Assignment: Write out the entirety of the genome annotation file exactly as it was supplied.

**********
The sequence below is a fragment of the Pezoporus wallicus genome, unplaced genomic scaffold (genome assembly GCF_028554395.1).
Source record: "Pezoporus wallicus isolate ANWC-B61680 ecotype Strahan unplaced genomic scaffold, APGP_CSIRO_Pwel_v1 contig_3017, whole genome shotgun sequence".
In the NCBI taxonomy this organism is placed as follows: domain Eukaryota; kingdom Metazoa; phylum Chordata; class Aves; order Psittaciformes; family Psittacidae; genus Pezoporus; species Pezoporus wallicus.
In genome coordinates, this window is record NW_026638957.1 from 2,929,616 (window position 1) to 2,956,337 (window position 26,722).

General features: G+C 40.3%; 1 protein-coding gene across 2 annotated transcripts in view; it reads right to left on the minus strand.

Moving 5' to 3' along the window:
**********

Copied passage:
The sequence below is a fragment of the Pezoporus wallicus genome, unplaced genomic scaffold (genome assembly GCF_028554395.1).
Source record: "Pezoporus wallicus isolate ANWC-B61680 ecotype Strahan unplaced genomic scaffold, APGP_CSIRO_Pwel_v1 contig_3017, whole genome shotgun sequence".
In the NCBI taxonomy this organism is placed as follows: domain Eukaryota; kingdom Metazoa; phylum Chordata; class Aves; order Psittaciformes; family Psittacidae; genus Pezoporus; species Pezoporus wallicus.
In genome coordinates, this window is record NW_026638957.1 from 2,929,616 (window position 1) to 2,956,337 (window position 26,722).

General features: G+C 40.3%; 1 protein-coding gene across 2 annotated transcripts in view; it reads right to left on the minus strand.

Moving 5' to 3' along the window: